Mother with weeks to live fights for US cancer treatment

Roz Paterson, 52, is trying to raise £500,000 for T-cell therapy in the States.

Roz before her diagnosis pictured with her family. <strong>Paterson Family</strong>
Roz before her diagnosis pictured with her family. Paterson Family

A mother who only has weeks to live is pinning her hopes on raising enough money to fund potentially life-saving treatment in the US.

Roz Paterson, 52, from Beauly in the Highlands, has an aggressive form of blood cancer known as large diffuse B-cell lymphoma.

Diagnosed last summer, she has since had three rounds of chemotherapy but the treatment has so far been unsuccessful.

Now the local community are rallying round to try to raise £500,000 to send her to a clinic in Boston for Car-T cell therapy.

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“I had bloating and I went to the doctor not expecting anything remarkable but I was sent straight to hospital and got a CT scan that day,” the mother-of-two explained.

“What I had felt as a bump under my ribs was a 12 centimetre lymphoma tumour. It was at stage three and had spread throughout my lymphatic system. It was a huge shock.”

Initially consultants thought treatment would be a success.

She added: “I contracted sepsis on my third cycle of chemo and they scanned me and said it wasn’t working.

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“I was quite fit and thought that chemo will deal with it; that was the hardest blow, that it had failed.

“My consultant said ‘It’s not days, it’s weeks, months – but it’s not a year’.”

Roz became aware of T-cell therapy but the treatment is not available on the NHS in Scotland and limited in England, where she is not eligible to be treated.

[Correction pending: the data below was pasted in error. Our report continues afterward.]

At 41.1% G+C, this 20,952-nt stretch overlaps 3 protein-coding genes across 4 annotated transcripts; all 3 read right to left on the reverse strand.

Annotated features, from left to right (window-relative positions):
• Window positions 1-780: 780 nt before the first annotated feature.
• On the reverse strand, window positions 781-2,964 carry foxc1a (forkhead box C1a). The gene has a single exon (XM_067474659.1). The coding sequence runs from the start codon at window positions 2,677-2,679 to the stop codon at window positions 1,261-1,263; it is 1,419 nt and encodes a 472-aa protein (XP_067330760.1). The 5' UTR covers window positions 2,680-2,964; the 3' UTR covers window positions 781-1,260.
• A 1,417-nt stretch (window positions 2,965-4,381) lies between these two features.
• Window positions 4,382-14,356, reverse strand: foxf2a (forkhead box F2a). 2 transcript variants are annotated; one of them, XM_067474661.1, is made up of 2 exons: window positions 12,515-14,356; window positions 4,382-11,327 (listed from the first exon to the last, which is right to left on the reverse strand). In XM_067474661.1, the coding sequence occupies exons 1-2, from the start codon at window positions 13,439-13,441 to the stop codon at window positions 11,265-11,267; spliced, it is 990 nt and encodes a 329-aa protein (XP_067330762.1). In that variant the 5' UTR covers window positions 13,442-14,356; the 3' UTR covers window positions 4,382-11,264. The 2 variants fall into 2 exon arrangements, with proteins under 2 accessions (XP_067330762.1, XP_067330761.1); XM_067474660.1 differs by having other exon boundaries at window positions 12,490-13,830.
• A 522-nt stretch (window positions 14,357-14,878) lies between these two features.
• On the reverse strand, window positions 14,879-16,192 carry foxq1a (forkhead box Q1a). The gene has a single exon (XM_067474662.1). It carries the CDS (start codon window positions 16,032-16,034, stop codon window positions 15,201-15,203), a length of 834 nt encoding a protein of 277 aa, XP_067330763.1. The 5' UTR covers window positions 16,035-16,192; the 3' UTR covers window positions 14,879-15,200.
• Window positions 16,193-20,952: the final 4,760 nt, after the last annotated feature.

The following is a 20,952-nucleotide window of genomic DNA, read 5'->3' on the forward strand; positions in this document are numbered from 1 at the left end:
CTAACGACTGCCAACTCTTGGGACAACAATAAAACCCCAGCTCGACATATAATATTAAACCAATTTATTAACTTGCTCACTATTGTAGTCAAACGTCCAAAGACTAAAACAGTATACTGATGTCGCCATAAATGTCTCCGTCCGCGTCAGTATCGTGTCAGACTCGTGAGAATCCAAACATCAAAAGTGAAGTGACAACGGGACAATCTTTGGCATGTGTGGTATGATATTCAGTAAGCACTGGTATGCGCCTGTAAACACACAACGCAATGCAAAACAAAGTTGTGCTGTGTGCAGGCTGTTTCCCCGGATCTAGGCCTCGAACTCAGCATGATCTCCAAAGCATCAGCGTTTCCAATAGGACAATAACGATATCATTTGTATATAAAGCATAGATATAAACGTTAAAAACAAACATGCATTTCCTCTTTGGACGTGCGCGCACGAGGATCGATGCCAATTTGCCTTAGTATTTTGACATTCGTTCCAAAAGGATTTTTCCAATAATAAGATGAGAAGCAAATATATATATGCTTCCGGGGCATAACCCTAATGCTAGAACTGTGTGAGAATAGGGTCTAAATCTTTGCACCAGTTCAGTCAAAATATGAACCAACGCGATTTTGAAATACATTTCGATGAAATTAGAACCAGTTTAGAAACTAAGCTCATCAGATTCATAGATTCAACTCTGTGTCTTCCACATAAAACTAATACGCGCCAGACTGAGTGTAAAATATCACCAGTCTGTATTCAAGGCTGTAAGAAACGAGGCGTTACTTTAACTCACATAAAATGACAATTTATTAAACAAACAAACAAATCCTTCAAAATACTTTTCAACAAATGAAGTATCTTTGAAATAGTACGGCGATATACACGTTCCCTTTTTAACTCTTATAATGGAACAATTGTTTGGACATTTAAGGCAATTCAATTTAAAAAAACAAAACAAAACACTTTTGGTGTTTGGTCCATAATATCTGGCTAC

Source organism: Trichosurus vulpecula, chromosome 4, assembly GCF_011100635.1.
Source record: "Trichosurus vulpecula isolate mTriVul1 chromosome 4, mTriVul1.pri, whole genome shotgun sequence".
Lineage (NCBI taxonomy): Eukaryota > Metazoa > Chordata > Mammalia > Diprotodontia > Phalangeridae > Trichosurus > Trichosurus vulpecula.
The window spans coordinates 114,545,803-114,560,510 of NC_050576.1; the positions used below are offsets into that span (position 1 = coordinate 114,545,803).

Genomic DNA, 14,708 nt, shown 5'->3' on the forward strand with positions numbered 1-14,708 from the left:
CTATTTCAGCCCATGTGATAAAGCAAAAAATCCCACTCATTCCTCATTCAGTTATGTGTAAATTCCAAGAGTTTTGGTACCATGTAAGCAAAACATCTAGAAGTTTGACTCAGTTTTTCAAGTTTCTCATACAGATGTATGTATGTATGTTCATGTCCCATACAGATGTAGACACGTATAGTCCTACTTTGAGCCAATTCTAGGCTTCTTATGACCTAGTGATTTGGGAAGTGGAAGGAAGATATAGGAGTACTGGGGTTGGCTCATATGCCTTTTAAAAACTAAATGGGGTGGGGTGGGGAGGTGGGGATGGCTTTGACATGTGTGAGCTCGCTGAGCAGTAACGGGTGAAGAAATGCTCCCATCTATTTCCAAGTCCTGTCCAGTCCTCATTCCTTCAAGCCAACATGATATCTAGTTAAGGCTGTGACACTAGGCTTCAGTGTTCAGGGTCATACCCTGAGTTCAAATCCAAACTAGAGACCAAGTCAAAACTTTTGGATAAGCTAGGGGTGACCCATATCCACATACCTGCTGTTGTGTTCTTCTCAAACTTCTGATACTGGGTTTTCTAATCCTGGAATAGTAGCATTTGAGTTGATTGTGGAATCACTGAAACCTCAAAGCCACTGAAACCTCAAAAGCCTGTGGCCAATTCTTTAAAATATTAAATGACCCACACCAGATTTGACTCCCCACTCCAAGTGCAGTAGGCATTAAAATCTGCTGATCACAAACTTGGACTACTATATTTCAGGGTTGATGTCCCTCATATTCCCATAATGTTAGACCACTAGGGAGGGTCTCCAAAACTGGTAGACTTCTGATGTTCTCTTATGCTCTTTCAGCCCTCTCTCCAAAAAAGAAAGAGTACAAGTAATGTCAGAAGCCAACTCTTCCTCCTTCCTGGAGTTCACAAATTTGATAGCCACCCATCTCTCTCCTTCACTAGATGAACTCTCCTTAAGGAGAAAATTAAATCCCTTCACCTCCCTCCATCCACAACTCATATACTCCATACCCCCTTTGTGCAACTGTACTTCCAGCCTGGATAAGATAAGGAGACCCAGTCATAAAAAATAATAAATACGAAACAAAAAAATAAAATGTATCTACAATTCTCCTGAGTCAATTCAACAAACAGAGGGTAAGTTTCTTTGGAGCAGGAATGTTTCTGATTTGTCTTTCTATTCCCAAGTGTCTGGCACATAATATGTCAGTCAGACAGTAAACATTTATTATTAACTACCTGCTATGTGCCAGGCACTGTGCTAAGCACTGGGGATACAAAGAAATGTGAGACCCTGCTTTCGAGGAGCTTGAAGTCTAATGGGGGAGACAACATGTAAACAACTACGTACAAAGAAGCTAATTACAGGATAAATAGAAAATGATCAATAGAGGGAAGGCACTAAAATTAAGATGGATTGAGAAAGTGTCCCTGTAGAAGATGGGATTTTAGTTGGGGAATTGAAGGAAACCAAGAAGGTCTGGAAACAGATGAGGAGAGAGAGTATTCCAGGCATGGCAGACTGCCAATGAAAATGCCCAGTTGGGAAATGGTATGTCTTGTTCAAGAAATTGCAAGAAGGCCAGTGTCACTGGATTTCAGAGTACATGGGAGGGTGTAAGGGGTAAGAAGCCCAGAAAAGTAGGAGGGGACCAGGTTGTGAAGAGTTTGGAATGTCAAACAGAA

So she began to look at travelling across the pond for the therapy.

“It is an amazing sort of therapy, cancer researchers are talking about it being a game-changer, saying in the future we won’t have chemo, we will have immunotherapy,” she explained.

“It is like science-fiction; they harvest T-cells and attach things to them, then replace the T-cells in your body and they instruct the cancer cells to die.”

Roz’s husband Malcolm and their two children Thea and David will accompany Roz to the States.

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Malcolm says “We are managing to keep our eyes on the prize of a fit and healthy Roz in the future, and being together; that’s what keeps us going.

“It has been a rollercoaster – but we are not getting off it.”

Roz added: “If I had ever imagined myself in this position with this terrifying diagnosis I would have imagined myself falling to pieces. I think everybody does.

“But actually you don’t because you think ‘if I give into it, that’s the end’ and it’s horrible for the kids.

“I just want to be their mum right to the last minute. So I am surprisingly calm.”

Roz’s fundraising page can be found here


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